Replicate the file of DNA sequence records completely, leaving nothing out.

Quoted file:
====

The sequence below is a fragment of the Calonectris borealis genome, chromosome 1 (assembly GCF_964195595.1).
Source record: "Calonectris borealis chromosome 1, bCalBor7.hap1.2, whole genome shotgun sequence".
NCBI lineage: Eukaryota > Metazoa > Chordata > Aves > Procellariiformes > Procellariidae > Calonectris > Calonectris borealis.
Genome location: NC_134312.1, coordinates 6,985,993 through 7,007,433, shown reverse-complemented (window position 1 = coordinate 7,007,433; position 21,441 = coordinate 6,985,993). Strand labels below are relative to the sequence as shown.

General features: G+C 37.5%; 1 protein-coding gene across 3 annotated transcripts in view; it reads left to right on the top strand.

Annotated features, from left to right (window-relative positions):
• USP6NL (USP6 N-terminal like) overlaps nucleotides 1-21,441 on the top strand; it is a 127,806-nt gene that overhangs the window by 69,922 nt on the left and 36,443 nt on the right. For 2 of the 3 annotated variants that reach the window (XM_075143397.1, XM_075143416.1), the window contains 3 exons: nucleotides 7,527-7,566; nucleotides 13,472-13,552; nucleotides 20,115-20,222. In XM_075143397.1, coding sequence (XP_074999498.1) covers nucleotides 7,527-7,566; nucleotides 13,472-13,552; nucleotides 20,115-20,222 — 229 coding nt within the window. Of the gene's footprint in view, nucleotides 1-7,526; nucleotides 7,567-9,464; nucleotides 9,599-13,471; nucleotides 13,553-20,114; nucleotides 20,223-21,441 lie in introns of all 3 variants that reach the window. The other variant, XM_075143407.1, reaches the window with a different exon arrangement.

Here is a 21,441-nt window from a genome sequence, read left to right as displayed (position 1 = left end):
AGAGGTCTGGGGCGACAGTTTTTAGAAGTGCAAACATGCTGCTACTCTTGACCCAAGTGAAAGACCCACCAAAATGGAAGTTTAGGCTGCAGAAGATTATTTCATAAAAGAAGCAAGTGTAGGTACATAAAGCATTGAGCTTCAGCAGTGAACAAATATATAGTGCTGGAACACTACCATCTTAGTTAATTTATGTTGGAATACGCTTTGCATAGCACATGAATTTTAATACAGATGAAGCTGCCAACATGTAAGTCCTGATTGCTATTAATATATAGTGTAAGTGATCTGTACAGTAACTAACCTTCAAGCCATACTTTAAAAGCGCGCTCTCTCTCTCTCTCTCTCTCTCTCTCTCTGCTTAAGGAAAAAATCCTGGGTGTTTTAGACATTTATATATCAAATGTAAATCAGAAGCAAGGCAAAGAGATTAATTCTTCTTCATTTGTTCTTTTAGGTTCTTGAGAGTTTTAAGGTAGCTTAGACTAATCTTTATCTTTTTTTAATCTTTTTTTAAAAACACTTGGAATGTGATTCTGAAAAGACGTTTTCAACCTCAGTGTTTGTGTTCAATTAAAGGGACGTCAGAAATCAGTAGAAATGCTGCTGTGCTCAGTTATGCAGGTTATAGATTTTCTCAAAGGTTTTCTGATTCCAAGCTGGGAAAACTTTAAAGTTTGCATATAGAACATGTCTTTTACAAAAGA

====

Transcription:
The sequence below is a fragment of the Calonectris borealis genome, chromosome 1 (assembly GCF_964195595.1).
Source record: "Calonectris borealis chromosome 1, bCalBor7.hap1.2, whole genome shotgun sequence".
NCBI lineage: Eukaryota > Metazoa > Chordata > Aves > Procellariiformes > Procellariidae > Calonectris > Calonectris borealis.
Genome location: NC_134312.1, coordinates 6,985,993 through 7,007,433, shown reverse-complemented (window position 1 = coordinate 7,007,433; position 21,441 = coordinate 6,985,993). Strand labels below are relative to the sequence as shown.

General features: G+C 37.5%; 1 protein-coding gene across 3 annotated transcripts in view; it reads left to right on the top strand.

Annotated features, from left to right (window-relative positions):
• USP6NL (USP6 N-terminal like) overlaps nucleotides 1-21,441 on the top strand; it is a 127,806-nt gene that overhangs the window by 69,922 nt on the left and 36,443 nt on the right. For 2 of the 3 annotated variants that reach the window (XM_075143397.1, XM_075143416.1), the window contains 3 exons: nucleotides 7,527-7,566; nucleotides 13,472-13,552; nucleotides 20,115-20,222. In XM_075143397.1, coding sequence (XP_074999498.1) covers nucleotides 7,527-7,566; nucleotides 13,472-13,552; nucleotides 20,115-20,222 — 229 coding nt within the window. Of the gene's footprint in view, nucleotides 1-7,526; nucleotides 7,567-9,464; nucleotides 9,599-13,471; nucleotides 13,553-20,114; nucleotides 20,223-21,441 lie in introns of all 3 variants that reach the window. The other variant, XM_075143407.1, reaches the window with a different exon arrangement.

Here is a 21,441-nt window from a genome sequence, read left to right as displayed (position 1 = left end):
AGAGGTCTGGGGCGACAGTTTTTAGAAGTGCAAACATGCTGCTACTCTTGACCCAAGTGAAAGACCCACCAAAATGGAAGTTTAGGCTGCAGAAGATTATTTCATAAAAGAAGCAAGTGTAGGTACATAAAGCATTGAGCTTCAGCAGTGAACAAATATATAGTGCTGGAACACTACCATCTTAGTTAATTTATGTTGGAATACGCTTTGCATAGCACATGAATTTTAATACAGATGAAGCTGCCAACATGTAAGTCCTGATTGCTATTAATATATAGTGTAAGTGATCTGTACAGTAACTAACCTTCAAGCCATACTTTAAAAGCGCGCTCTCTCTCTCTCTCTCTCTCTCTCTCTCTGCTTAAGGAAAAAATCCTGGGTGTTTTAGACATTTATATATCAAATGTAAATCAGAAGCAAGGCAAAGAGATTAATTCTTCTTCATTTGTTCTTTTAGGTTCTTGAGAGTTTTAAGGTAGCTTAGACTAATCTTTATCTTTTTTTAATCTTTTTTTAAAAACACTTGGAATGTGATTCTGAAAAGACGTTTTCAACCTCAGTGTTTGTGTTCAATTAAAGGGACGTCAGAAATCAGTAGAAATGCTGCTGTGCTCAGTTATGCAGGTTATAGATTTTCTCAAAGGTTTTCTGATTCCAAGCTGGGAAAACTTTAAAGTTTGCATATAGAACATGTCTTTTACAAAAGA